docfreed
    Licensed Patent Agent
    BCITMike likes this.
    01-30-15 08:07 PM
  12. EchoTango's Avatar
    What's something worth ? Whatever some one is willing to pay.

    Patients are no different, their relative value is purely subjective until transacted. Recently we've seen some large patient transactions and several high profile lawsuits. These are the primary sources for deriving a value of intellectual properties for any organization and causes many heated discussions between auditors and the company management. Obviously, a company wants to show more asset value, as it goes directly to the value of the company and its shares.

    Like some others have said, if Blackberry was to sell off it's patients, a significant portion of the proceeds would be allocated to "other interested parties", while the stock value would be severely impacted. I might even say that without the patients Blackberry could become a penny stock.
    02-04-15 08:15 AM
  13. anon1727506's Avatar
    Grade: A

    I like this answer a lot. This means an activist shareholder could easily come in and buy these $10 shares and put some pressure on the Prem Watsa clan to extract the value from these assets.



    As long as Blackberry can demonstrate an increase in shareholder value such as decreased debt or productive investment in the service company it should benefit the average shareholder. The point is that keeping the patents has an opportunity cost which means that breaking even on hardware isn't really breaking even.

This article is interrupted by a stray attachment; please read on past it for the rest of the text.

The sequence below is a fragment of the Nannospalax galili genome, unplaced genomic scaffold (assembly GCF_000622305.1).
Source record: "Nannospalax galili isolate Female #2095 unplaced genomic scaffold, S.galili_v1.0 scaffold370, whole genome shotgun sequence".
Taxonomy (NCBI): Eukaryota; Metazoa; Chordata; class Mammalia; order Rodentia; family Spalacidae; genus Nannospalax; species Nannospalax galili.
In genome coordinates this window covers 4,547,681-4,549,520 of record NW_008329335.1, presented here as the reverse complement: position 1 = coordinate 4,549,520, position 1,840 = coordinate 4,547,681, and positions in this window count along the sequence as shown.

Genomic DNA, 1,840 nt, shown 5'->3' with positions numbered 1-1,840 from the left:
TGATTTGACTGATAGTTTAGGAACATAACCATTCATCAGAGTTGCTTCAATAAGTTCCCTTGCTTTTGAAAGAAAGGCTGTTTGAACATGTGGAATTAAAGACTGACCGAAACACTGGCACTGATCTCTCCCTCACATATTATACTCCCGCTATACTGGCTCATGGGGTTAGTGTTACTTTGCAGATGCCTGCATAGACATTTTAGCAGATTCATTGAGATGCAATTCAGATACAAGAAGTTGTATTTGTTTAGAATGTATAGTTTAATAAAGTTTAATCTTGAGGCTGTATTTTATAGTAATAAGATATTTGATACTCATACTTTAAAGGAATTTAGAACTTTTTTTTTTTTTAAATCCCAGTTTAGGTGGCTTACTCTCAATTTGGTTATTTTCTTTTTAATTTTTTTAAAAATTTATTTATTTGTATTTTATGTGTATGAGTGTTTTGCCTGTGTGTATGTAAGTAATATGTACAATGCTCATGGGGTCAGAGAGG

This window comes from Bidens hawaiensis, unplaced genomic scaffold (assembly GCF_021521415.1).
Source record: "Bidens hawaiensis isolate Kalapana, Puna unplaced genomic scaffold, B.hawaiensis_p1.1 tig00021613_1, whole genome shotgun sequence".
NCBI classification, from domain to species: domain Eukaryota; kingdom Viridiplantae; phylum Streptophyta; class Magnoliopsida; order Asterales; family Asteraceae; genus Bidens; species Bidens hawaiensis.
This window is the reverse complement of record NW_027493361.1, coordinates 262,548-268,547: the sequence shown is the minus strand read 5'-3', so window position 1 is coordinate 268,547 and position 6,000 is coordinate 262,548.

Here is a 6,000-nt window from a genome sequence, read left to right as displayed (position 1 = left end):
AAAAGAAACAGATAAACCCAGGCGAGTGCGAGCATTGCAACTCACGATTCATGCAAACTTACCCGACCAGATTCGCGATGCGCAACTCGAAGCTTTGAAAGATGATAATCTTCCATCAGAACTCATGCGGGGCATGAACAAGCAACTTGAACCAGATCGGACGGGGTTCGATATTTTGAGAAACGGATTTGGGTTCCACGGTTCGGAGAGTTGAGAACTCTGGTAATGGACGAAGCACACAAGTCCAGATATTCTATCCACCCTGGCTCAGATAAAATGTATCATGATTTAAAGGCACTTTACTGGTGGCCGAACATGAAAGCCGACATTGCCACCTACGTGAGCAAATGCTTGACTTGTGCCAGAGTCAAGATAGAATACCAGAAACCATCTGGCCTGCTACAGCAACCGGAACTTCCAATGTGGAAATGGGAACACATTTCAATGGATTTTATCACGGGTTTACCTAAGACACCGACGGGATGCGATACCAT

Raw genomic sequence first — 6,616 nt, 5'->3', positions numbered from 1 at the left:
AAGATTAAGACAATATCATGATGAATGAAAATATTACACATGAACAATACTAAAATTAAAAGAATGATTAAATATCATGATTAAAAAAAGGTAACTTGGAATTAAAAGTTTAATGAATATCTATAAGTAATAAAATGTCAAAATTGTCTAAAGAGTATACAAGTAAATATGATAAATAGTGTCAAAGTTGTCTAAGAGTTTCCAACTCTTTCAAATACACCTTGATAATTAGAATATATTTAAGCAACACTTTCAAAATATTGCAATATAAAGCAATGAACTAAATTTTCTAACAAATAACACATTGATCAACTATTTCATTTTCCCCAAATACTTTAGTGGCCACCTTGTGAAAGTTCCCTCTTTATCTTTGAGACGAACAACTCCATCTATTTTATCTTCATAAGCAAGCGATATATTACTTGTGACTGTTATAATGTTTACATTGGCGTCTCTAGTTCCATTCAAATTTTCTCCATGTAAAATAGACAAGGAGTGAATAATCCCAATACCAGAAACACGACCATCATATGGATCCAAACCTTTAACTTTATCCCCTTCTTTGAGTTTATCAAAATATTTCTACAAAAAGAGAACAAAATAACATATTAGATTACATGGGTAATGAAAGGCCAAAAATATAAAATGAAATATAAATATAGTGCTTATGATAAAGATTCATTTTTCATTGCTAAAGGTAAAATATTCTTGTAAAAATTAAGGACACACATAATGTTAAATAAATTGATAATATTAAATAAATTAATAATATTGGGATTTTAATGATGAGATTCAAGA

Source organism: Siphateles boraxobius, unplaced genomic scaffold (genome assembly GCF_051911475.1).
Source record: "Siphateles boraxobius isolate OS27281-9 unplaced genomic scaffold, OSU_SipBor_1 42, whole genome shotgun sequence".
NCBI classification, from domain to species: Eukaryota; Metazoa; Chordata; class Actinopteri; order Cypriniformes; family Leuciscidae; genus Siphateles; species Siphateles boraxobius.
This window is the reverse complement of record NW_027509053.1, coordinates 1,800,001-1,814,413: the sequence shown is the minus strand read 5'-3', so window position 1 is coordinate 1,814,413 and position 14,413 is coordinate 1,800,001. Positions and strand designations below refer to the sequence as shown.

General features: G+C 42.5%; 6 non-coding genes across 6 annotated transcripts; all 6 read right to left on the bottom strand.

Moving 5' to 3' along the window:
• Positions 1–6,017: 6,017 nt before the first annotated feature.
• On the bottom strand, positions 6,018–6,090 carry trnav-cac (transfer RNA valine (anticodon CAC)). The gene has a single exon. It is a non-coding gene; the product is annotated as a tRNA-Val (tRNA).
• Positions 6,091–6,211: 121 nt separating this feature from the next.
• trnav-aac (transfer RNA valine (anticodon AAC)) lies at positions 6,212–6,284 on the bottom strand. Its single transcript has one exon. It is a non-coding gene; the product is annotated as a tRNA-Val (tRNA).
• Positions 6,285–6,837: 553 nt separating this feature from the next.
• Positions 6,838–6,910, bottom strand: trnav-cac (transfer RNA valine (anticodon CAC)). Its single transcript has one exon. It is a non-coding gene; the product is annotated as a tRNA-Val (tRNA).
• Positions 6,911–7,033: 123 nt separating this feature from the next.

But would selling patents increase the "value" of BlackBerry and thus the value of the shares? I think most investors would see this as a negative move which would drive down the stock price, and thus decreasing the value.

    As I said, companies don't sell assets and then distribute those "dividends" to shareholders. Only time I've seen that is after a bankruptcy, and again the creditors are first in line to get their due.
    02-04-15 08:21 AM
  14. bobshine's Avatar
    OP, what do you think the market value of BlackBerry today is composed of? Probably 90% of the market value is the value of the patents. So yeah, if they are thinking of liquidating the company, they can sell the patents.

    Posted via CB10
    02-04-15 08:27 AM
  15. early2bed's Avatar
    OP, what do you think the market value of BlackBerry today is composed of? Probably 90% of the market value is the value of the patents. So yeah, if they are thinking of liquidating the company, they can sell the patents.
    If they are primarily going to be making their profit on services as is assumed then why do they need to hang on to billions of dollars worth of smartphone patents?

    The cash from the patents does not have to be distributed to shareholders as dividends. If used to grow the services business then it will increase shareholder value.
    02-04-15 07:35 PM
  16. anon1727506's Avatar
    If they are primarily going to be making their profit on services as is assumed then why do they need to hang on to billions of dollars worth of smartphone patents?

    The cash from the patents does not have to be distributed to shareholders as dividends. If used to grow the services business then it will increase shareholder value.